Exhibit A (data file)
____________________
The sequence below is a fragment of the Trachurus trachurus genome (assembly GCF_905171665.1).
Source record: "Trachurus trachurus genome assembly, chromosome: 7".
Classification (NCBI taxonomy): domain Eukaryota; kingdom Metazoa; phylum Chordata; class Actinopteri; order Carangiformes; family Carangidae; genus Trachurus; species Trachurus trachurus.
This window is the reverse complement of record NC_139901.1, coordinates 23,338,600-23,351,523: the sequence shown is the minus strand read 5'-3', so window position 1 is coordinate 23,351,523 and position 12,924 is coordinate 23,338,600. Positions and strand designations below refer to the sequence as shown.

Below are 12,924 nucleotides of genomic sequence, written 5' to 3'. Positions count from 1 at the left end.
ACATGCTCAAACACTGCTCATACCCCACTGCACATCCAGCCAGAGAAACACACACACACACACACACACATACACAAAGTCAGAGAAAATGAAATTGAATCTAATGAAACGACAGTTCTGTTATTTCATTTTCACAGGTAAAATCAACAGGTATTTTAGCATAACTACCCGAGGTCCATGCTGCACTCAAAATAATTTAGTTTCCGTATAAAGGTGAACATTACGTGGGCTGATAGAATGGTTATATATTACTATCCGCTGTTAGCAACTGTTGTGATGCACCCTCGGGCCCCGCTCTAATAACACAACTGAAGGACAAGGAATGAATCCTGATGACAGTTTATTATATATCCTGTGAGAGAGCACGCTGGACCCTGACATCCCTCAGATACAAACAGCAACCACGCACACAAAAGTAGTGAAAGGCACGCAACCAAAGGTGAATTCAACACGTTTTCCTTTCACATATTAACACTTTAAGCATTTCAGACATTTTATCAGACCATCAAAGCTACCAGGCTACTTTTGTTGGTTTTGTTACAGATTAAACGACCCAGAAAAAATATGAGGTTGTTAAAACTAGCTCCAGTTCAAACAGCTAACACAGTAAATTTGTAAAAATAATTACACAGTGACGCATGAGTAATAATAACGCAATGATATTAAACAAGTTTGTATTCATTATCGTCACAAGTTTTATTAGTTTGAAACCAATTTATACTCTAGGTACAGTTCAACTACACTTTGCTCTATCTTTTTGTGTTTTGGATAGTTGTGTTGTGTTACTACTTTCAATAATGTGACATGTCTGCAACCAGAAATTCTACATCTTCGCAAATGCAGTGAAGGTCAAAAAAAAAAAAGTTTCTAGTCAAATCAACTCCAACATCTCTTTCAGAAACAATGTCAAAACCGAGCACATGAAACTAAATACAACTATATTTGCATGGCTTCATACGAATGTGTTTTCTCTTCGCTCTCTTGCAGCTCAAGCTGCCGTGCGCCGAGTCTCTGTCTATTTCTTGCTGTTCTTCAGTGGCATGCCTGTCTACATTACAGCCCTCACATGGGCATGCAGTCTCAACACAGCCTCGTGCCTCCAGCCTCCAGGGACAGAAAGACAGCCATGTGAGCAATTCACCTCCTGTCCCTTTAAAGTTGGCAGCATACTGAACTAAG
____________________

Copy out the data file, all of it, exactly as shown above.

The sequence below is a fragment of the Trachurus trachurus genome (assembly GCF_905171665.1).
Source record: "Trachurus trachurus genome assembly, chromosome: 7".
Classification (NCBI taxonomy): domain Eukaryota; kingdom Metazoa; phylum Chordata; class Actinopteri; order Carangiformes; family Carangidae; genus Trachurus; species Trachurus trachurus.
This window is the reverse complement of record NC_139901.1, coordinates 23,338,600-23,351,523: the sequence shown is the minus strand read 5'-3', so window position 1 is coordinate 23,351,523 and position 12,924 is coordinate 23,338,600. Positions and strand designations below refer to the sequence as shown.

Below are 12,924 nucleotides of genomic sequence, written 5' to 3'. Positions count from 1 at the left end.
ACATGCTCAAACACTGCTCATACCCCACTGCACATCCAGCCAGAGAAACACACACACACACACACACACATACACAAAGTCAGAGAAAATGAAATTGAATCTAATGAAACGACAGTTCTGTTATTTCATTTTCACAGGTAAAATCAACAGGTATTTTAGCATAACTACCCGAGGTCCATGCTGCACTCAAAATAATTTAGTTTCCGTATAAAGGTGAACATTACGTGGGCTGATAGAATGGTTATATATTACTATCCGCTGTTAGCAACTGTTGTGATGCACCCTCGGGCCCCGCTCTAATAACACAACTGAAGGACAAGGAATGAATCCTGATGACAGTTTATTATATATCCTGTGAGAGAGCACGCTGGACCCTGACATCCCTCAGATACAAACAGCAACCACGCACACAAAAGTAGTGAAAGGCACGCAACCAAAGGTGAATTCAACACGTTTTCCTTTCACATATTAACACTTTAAGCATTTCAGACATTTTATCAGACCATCAAAGCTACCAGGCTACTTTTGTTGGTTTTGTTACAGATTAAACGACCCAGAAAAAATATGAGGTTGTTAAAACTAGCTCCAGTTCAAACAGCTAACACAGTAAATTTGTAAAAATAATTACACAGTGACGCATGAGTAATAATAACGCAATGATATTAAACAAGTTTGTATTCATTATCGTCACAAGTTTTATTAGTTTGAAACCAATTTATACTCTAGGTACAGTTCAACTACACTTTGCTCTATCTTTTTGTGTTTTGGATAGTTGTGTTGTGTTACTACTTTCAATAATGTGACATGTCTGCAACCAGAAATTCTACATCTTCGCAAATGCAGTGAAGGTCAAAAAAAAAAAAGTTTCTAGTCAAATCAACTCCAACATCTCTTTCAGAAACAATGTCAAAACCGAGCACATGAAACTAAATACAACTATATTTGCATGGCTTCATACGAATGTGTTTTCTCTTCGCTCTCTTGCAGCTCAAGCTGCCGTGCGCCGAGTCTCTGTCTATTTCTTGCTGTTCTTCAGTGGCATGCCTGTCTACATTACAGCCCTCACATGGGCATGCAGTCTCAACACAGCCTCGTGCCTCCAGCCTCCAGGGACAGAAAGACAGCCATGTGAGCAATTCACCTCCTGTCCCTTTAAAGTTGGCAGCATACTGAACTAAG